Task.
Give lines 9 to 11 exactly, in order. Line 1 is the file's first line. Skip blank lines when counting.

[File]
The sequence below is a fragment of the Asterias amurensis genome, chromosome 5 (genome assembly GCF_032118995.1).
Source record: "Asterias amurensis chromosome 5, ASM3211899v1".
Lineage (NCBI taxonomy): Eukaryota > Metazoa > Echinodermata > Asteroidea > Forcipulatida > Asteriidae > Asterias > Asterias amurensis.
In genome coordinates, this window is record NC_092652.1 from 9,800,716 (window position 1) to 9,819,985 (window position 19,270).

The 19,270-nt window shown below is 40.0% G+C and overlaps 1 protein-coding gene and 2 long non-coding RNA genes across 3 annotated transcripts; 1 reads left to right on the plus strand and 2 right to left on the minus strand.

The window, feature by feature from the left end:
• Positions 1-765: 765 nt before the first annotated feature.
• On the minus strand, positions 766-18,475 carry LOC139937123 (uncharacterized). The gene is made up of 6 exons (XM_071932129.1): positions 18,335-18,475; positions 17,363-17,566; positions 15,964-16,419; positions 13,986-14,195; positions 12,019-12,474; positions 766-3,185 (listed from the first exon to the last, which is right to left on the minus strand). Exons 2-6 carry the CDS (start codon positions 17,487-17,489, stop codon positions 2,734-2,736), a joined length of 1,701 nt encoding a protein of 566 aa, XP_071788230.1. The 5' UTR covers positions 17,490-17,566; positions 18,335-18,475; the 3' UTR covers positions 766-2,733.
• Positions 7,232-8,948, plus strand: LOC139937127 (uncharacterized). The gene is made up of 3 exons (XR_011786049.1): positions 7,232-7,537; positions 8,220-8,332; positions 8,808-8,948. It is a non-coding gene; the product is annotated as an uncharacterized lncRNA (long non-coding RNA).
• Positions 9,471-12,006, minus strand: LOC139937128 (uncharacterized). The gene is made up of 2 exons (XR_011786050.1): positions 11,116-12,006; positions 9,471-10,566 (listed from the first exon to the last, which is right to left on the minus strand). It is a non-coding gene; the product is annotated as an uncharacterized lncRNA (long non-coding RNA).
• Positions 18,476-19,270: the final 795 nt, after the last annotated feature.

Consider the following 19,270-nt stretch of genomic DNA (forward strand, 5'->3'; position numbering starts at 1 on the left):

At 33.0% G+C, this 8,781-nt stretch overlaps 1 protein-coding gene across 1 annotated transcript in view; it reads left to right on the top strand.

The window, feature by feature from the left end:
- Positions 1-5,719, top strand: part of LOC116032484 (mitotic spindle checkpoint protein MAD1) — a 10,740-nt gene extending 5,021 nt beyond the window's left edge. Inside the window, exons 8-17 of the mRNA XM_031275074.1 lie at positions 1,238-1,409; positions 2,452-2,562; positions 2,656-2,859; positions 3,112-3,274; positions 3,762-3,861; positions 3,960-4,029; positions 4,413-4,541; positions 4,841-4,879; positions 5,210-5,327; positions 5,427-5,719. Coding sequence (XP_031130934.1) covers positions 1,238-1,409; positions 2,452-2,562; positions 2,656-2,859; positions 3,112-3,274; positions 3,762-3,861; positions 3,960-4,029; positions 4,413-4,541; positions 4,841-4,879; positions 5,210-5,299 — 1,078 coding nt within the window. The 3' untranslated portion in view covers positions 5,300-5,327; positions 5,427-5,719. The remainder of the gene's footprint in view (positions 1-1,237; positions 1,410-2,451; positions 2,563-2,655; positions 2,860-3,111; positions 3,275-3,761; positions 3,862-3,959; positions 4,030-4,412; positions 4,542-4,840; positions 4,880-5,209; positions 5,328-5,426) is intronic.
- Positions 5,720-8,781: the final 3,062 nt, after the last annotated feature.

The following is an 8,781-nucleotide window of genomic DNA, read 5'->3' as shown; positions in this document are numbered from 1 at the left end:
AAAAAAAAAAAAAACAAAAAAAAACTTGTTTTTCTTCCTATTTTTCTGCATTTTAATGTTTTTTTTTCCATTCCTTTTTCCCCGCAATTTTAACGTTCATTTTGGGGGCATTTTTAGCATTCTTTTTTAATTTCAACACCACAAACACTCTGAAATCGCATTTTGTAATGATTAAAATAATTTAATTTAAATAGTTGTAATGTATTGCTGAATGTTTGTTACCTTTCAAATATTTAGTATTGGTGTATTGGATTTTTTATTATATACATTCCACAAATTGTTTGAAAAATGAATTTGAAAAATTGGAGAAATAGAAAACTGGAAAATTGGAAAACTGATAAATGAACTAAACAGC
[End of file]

• Positions 7,232-8,948, plus strand: LOC139937127 (uncharacterized). The gene is made up of 3 exons (XR_011786049.1): positions 7,232-7,537; positions 8,220-8,332; positions 8,808-8,948. It is a non-coding gene; the product is annotated as an uncharacterized lncRNA (long non-coding RNA).
• Positions 9,471-12,006, minus strand: LOC139937128 (uncharacterized). The gene is made up of 2 exons (XR_011786050.1): positions 11,116-12,006; positions 9,471-10,566 (listed from the first exon to the last, which is right to left on the minus strand). It is a non-coding gene; the product is annotated as an uncharacterized lncRNA (long non-coding RNA).
• Positions 18,476-19,270: the final 795 nt, after the last annotated feature.